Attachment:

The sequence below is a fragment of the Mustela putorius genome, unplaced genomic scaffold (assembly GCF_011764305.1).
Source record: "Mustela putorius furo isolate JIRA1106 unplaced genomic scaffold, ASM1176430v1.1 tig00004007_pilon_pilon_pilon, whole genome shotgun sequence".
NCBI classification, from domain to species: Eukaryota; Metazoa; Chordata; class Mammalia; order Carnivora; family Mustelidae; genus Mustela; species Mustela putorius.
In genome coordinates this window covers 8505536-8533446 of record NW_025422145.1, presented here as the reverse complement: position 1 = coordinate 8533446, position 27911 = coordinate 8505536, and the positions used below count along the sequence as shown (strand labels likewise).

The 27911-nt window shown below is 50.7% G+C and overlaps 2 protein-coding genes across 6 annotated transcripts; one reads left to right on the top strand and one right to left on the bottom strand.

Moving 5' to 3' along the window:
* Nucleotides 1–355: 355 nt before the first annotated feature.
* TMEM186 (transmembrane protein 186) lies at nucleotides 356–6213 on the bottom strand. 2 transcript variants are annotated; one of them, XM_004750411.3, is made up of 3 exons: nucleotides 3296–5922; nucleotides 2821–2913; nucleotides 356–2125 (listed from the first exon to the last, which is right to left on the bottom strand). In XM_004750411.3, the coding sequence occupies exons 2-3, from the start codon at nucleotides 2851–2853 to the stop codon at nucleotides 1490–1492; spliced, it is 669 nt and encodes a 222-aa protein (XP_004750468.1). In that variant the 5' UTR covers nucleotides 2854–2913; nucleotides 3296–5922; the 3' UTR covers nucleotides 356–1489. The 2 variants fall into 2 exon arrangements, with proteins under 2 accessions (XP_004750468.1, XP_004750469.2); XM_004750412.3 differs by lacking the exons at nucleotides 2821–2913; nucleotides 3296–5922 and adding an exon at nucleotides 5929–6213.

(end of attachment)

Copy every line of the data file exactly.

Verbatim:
The sequence below is a fragment of the Mustela putorius genome, unplaced genomic scaffold (assembly GCF_011764305.1).
Source record: "Mustela putorius furo isolate JIRA1106 unplaced genomic scaffold, ASM1176430v1.1 tig00004007_pilon_pilon_pilon, whole genome shotgun sequence".
NCBI classification, from domain to species: Eukaryota; Metazoa; Chordata; class Mammalia; order Carnivora; family Mustelidae; genus Mustela; species Mustela putorius.
In genome coordinates this window covers 8505536-8533446 of record NW_025422145.1, presented here as the reverse complement: position 1 = coordinate 8533446, position 27911 = coordinate 8505536, and the positions used below count along the sequence as shown (strand labels likewise).

The 27911-nt window shown below is 50.7% G+C and overlaps 2 protein-coding genes across 6 annotated transcripts; one reads left to right on the top strand and one right to left on the bottom strand.

Moving 5' to 3' along the window:
* Nucleotides 1–355: 355 nt before the first annotated feature.
* TMEM186 (transmembrane protein 186) lies at nucleotides 356–6213 on the bottom strand. 2 transcript variants are annotated; one of them, XM_004750411.3, is made up of 3 exons: nucleotides 3296–5922; nucleotides 2821–2913; nucleotides 356–2125 (listed from the first exon to the last, which is right to left on the bottom strand). In XM_004750411.3, the coding sequence occupies exons 2-3, from the start codon at nucleotides 2851–2853 to the stop codon at nucleotides 1490–1492; spliced, it is 669 nt and encodes a 222-aa protein (XP_004750468.1). In that variant the 5' UTR covers nucleotides 2854–2913; nucleotides 3296–5922; the 3' UTR covers nucleotides 356–1489. The 2 variants fall into 2 exon arrangements, with proteins under 2 accessions (XP_004750468.1, XP_004750469.2); XM_004750412.3 differs by lacking the exons at nucleotides 2821–2913; nucleotides 3296–5922 and adding an exon at nucleotides 5929–6213.